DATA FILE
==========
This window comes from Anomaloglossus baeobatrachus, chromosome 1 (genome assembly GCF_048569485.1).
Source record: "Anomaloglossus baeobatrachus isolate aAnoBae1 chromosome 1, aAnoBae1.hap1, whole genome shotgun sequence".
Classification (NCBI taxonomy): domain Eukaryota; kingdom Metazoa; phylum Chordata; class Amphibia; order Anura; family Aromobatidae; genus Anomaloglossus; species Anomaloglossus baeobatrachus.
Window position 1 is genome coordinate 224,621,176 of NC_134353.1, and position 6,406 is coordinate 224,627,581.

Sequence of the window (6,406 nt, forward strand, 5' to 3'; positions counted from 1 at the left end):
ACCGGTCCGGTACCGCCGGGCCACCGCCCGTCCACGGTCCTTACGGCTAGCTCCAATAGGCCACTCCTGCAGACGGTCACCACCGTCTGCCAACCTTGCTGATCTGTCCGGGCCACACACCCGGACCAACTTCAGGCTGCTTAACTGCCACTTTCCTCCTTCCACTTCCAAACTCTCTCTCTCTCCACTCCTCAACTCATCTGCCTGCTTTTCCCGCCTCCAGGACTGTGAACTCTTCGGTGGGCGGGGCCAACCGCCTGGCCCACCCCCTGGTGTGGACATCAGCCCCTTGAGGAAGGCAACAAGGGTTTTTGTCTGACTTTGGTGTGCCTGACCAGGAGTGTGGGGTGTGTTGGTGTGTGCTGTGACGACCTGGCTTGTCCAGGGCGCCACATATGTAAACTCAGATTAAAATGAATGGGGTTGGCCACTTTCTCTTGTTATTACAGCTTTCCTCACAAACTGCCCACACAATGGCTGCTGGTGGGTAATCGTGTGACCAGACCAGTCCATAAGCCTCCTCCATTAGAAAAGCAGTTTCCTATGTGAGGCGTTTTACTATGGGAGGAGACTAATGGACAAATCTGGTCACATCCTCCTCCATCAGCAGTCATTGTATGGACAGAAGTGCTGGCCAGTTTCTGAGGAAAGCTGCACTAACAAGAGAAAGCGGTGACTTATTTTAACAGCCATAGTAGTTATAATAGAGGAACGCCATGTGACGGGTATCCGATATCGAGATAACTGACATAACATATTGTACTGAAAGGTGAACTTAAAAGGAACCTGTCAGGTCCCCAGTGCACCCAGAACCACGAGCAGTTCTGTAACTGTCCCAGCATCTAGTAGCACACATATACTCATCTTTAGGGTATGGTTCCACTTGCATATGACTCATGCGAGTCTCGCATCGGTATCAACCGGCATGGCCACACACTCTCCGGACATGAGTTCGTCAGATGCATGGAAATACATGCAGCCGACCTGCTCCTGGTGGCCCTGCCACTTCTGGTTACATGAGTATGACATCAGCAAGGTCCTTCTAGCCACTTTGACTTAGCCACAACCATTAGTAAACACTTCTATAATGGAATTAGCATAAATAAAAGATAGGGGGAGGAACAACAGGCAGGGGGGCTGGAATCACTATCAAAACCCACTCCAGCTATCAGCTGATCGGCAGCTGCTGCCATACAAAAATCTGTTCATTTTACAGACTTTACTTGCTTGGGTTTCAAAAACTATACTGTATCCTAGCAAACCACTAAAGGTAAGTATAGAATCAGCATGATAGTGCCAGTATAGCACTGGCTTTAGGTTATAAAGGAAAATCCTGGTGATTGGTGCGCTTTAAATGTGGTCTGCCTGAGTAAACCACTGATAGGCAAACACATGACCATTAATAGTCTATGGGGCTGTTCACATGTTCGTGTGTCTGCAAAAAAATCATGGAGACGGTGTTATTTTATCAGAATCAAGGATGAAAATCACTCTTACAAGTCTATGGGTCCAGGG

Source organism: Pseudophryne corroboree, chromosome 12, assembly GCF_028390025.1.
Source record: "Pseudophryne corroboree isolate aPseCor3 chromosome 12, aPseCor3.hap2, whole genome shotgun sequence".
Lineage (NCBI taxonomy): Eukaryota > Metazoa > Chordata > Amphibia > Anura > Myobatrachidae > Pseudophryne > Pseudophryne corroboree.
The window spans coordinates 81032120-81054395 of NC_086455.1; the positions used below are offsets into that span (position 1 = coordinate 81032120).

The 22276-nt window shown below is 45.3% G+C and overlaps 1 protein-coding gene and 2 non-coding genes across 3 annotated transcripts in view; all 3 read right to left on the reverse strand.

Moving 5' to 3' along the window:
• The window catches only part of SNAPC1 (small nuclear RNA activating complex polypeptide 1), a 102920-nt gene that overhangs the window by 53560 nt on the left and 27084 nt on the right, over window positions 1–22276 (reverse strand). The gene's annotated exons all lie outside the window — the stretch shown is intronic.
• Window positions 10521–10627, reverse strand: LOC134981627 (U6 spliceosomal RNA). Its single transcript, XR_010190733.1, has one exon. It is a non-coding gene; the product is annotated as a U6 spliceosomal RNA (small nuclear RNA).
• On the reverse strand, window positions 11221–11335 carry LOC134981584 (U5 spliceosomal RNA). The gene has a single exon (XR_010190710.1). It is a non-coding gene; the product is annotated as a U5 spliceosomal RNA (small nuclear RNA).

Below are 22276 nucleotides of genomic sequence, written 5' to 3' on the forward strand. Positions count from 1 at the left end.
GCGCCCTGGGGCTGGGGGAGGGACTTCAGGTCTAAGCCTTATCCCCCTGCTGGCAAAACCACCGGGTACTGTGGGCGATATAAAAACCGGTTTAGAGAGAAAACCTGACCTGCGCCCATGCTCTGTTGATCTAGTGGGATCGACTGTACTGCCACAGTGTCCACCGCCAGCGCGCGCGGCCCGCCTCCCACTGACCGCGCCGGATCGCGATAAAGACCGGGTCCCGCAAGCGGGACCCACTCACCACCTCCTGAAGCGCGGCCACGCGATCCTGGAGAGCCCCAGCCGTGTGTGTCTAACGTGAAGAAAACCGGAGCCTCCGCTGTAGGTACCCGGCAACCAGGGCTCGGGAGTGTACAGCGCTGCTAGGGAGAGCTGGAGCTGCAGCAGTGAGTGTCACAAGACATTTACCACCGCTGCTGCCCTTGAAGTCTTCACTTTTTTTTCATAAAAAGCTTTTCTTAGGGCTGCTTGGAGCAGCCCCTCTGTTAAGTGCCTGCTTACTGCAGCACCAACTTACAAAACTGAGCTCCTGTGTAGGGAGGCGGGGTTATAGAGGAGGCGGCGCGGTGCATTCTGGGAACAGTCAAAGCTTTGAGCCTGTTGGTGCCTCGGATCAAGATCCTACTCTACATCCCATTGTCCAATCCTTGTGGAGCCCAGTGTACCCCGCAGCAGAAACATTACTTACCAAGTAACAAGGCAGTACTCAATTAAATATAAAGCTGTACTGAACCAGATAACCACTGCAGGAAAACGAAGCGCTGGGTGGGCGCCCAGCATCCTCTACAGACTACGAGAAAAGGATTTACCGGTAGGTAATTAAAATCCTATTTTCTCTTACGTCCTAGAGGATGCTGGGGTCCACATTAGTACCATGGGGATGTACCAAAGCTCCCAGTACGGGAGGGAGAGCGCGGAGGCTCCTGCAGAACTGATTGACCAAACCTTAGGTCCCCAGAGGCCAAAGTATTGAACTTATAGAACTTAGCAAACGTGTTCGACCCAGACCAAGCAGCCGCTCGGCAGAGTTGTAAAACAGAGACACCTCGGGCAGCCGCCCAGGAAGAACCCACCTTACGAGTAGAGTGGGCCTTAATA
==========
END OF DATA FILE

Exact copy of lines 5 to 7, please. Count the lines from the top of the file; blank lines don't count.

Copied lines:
Sequence of the window (6,406 nt, forward strand, 5' to 3'; positions counted from 1 at the left end):
ACCGGTCCGGTACCGCCGGGCCACCGCCCGTCCACGGTCCTTACGGCTAGCTCCAATAGGCCACTCCTGCAGACGGTCACCACCGTCTGCCAACCTTGCTGATCTGTCCGGGCCACACACCCGGACCAACTTCAGGCTGCTTAACTGCCACTTTCCTCCTTCCACTTCCAAACTCTCTCTCTCTCCACTCCTCAACTCATCTGCCTGCTTTTCCCGCCTCCAGGACTGTGAACTCTTCGGTGGGCGGGGCCAACCGCCTGGCCCACCCCCTGGTGTGGACATCAGCCCCTTGAGGAAGGCAACAAGGGTTTTTGTCTGACTTTGGTGTGCCTGACCAGGAGTGTGGGGTGTGTTGGTGTGTGCTGTGACGACCTGGCTTGTCCAGGGCGCCACATATGTAAACTCAGATTAAAATGAATGGGGTTGGCCACTTTCTCTTGTTATTACAGCTTTCCTCACAAACTGCCCACACAATGGCTGCTGGTGGGTAATCGTGTGACCAGACCAGTCCATAAGCCTCCTCCATTAGAAAAGCAGTTTCCTATGTGAGGCGTTTTACTATGGGAGGAGACTAATGGACAAATCTGGTCACATCCTCCTCCATCAGCAGTCATTGTATGGACAGAAGTGCTGGCCAGTTTCTGAGGAAAGCTGCACTAACAAGAGAAAGCGGTGACTTATTTTAACAGCCATAGTAGTTATAATAGAGGAACGCCATGTGACGGGTATCCGATATCGAGATAACTGACATAACATATTGTACTGAAAGGTGAACTTAAAAGGAACCTGTCAGGTCCCCAGTGCACCCAGAACCACGAGCAGTTCTGTAACTGTCCCAGCATCTAGTAGCACACATATACTCATCTTTAGGGTATGGTTCCACTTGCATATGACTCATGCGAGTCTCGCATCGGTATCAACCGGCATGGCCACACACTCTCCGGACATGAGTTCGTCAGATGCATGGAAATACATGCAGCCGACCTGCTCCTGGTGGCCCTGCCACTTCTGGTTACATGAGTATGACATCAGCAAGGTCCTTCTAGCCACTTTGACTTAGCCACAACCATTAGTAAACACTTCTATAATGGAATTAGCATAAATAAAAGATAGGGGGAGGAACAACAGGCAGGGGGGCTGGAATCACTATCAAAACCCACTCCAGCTATCAGCTGATCGGCAGCTGCTGCCATACAAAAATCTGTTCATTTTACAGACTTTACTTGCTTGGGTTTCAAAAACTATACTGTATCCTAGCAAACCACTAAAGGTAAGTATAGAATCAGCATGATAGTGCCAGTATAGCACTGGCTTTAGGTTATAAAGGAAAATCCTGGTGATTGGTGCGCTTTAAATGTGGTCTGCCTGAGTAAACCACTGATAGGCAAACACATGACCATTAATAGTCTATGGGGCTGTTCACATGTTCGTGTGTCTGCAAAAAAATCATGGAGACGGTGTTATTTTATCAGAATCAAGGATGAAAATCACTCTTACAAGTCTATGGGTCCAGGG

Source organism: Pseudophryne corroboree, chromosome 12, assembly GCF_028390025.1.